Power Savings in MPSoC
Independent thesis Advanced level (degree of Master (Two Years)), 20 credits / 30 HE creditsStudent thesis
High performance integrated circuits suffer from a permanent increase of the dissipated power per square millimeter of silicon, over the past years. This phenomenon is driven by the miniaturization of CMOS processes, increasing packing density of transistors and increasing clock frequencies of microchips, thus pushing heat removal and power distribution to the forefront of the problems confronting the advance of microelectronics. In the opposite direction is the market growth of mainstream portable devices, which require extremely low power consumption. These evolving factors brought power dissipation into play and transformed it into a major design metric. This thesis comprises those knowledge and methodological tools that can offer a preliminary safe path toward less power-hungry SoC and MPSoC designs, thus contributing towards a holistic approach of power-related effects.
This is accomplished by providing the essential theoretical background of CMOS power dissipation, investigating a vast range of power saving techniques and plotting their classifications, according to the power components each technique is meant to suppress and, the level of abstraction that it can be applied at, thus facilitating proper decision making about which power saving techniques to apply on a certain design. Moreover, this thesis implements, demonstrates and evaluates generic power analysis and optimization flows that are based on the ASIC industry’s de facto standard Synopsys tools. The tools’ actual capabilities are contrasted to the theoretical expectations and the chief tradeoffs that are involved in terms of speed versus accuracy and attainable power savings versus abstraction level are stressed. Our extracted power results, for an Ericsson’s large ASIC block, show that by putting emphasis on coping with power early, thus enhancing typical synthesis flows with an appropriate set of techniques, significant savings can be achieved for both dynamic and static power components in the front-end synthesis domain.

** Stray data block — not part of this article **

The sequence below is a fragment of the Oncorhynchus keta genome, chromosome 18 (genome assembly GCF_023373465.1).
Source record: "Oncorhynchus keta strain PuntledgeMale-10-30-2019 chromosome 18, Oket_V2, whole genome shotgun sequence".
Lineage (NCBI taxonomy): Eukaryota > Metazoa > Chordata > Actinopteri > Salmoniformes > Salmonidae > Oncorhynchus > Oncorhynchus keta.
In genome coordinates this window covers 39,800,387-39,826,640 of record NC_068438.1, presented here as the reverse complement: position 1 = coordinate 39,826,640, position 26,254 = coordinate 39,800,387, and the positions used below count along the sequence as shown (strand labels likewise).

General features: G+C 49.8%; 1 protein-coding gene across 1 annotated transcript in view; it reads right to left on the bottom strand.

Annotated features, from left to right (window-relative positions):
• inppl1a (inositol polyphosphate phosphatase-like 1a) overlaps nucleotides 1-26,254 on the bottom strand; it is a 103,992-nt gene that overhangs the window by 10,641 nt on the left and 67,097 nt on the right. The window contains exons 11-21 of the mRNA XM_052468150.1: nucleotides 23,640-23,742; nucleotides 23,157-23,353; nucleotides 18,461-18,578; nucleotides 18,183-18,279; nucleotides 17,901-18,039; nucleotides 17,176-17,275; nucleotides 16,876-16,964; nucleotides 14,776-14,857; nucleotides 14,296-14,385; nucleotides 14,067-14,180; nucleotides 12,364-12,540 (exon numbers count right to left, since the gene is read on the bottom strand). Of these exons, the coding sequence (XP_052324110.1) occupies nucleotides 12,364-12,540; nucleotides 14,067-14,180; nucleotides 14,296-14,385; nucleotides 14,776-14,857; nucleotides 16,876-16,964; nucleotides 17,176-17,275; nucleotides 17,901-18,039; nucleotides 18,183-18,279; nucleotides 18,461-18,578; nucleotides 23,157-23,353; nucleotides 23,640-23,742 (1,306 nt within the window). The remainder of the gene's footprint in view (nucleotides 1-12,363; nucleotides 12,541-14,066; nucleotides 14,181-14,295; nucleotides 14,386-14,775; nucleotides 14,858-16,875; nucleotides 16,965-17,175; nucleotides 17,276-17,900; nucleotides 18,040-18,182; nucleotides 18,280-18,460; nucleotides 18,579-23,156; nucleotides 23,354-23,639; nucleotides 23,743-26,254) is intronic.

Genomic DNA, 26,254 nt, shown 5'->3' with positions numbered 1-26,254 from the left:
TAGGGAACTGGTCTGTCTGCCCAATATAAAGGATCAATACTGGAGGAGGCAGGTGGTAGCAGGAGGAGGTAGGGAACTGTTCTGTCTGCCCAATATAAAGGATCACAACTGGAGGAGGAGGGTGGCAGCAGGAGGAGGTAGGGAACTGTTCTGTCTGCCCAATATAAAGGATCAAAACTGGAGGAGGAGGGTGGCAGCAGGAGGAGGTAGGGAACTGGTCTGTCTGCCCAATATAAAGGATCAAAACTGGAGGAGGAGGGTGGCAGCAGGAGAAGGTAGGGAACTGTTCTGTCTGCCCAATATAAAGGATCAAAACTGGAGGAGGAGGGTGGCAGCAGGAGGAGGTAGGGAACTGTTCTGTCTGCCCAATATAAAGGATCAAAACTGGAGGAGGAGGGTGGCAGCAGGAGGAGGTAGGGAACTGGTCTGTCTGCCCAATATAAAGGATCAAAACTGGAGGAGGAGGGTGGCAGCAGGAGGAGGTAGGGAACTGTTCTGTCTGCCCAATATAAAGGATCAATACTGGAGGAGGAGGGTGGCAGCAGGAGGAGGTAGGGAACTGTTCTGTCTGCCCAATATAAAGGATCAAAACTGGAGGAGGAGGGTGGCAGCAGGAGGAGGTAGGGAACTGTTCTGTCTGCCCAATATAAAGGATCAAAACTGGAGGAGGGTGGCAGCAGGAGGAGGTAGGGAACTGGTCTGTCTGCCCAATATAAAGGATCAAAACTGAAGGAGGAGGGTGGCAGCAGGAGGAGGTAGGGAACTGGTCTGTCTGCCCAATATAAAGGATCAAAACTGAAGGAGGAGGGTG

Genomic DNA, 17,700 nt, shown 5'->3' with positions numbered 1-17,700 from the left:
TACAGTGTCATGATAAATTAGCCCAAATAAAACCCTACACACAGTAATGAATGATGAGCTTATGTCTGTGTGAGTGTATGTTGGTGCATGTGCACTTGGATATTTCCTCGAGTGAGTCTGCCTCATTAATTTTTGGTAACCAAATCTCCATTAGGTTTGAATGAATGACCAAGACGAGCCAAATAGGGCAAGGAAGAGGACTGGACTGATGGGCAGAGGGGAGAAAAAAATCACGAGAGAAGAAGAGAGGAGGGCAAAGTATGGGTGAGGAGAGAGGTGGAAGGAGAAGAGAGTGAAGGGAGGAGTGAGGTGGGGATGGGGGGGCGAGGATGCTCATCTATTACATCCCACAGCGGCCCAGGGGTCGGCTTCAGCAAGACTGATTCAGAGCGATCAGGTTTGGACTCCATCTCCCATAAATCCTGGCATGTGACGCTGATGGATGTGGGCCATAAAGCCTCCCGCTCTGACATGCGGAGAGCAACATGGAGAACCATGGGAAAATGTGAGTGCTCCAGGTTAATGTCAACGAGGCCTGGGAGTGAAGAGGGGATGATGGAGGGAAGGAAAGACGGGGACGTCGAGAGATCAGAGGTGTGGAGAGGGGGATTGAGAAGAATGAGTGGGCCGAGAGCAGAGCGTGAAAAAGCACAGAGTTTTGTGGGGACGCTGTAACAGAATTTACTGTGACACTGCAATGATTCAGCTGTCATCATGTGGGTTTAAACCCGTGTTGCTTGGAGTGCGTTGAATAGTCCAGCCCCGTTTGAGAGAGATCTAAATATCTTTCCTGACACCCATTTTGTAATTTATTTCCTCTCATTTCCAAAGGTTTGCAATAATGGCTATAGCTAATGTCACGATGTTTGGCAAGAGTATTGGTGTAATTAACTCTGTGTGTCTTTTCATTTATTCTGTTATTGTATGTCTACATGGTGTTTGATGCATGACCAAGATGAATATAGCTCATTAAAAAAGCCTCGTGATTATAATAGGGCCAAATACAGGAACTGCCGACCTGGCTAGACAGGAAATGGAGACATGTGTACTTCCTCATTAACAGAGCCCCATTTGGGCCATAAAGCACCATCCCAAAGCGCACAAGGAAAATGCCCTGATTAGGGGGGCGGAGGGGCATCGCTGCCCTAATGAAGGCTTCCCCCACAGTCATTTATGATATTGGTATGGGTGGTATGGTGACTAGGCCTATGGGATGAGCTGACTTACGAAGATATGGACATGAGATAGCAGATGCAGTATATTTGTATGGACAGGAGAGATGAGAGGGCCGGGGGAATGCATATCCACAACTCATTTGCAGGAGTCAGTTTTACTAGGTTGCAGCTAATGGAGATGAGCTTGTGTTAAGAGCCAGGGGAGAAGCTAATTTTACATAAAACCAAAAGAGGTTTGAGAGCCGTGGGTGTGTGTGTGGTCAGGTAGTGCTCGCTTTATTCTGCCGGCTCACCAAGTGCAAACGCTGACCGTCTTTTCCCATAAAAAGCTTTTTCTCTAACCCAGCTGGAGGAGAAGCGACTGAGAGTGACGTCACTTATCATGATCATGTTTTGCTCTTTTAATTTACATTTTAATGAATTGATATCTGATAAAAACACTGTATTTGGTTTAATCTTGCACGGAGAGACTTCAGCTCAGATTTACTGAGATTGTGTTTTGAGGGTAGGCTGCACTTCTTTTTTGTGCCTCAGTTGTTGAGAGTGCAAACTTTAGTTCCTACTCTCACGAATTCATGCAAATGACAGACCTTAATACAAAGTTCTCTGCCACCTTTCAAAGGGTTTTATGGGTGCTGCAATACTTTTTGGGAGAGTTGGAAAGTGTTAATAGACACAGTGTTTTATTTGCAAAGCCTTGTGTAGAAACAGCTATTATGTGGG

Place, publisher, year, edition, pages
2009. , 92 p.
Computer and Information Science
IdentifiersURN: urn:nbn:se:kth:diva-147365OAI: oai:DiVA.org:kth-147365DiVA: diva2:729889
Subject / course
Electronic- and Computer Systems
Master of Science - System-on-Chip Design
Hemani, Ahmed, Professor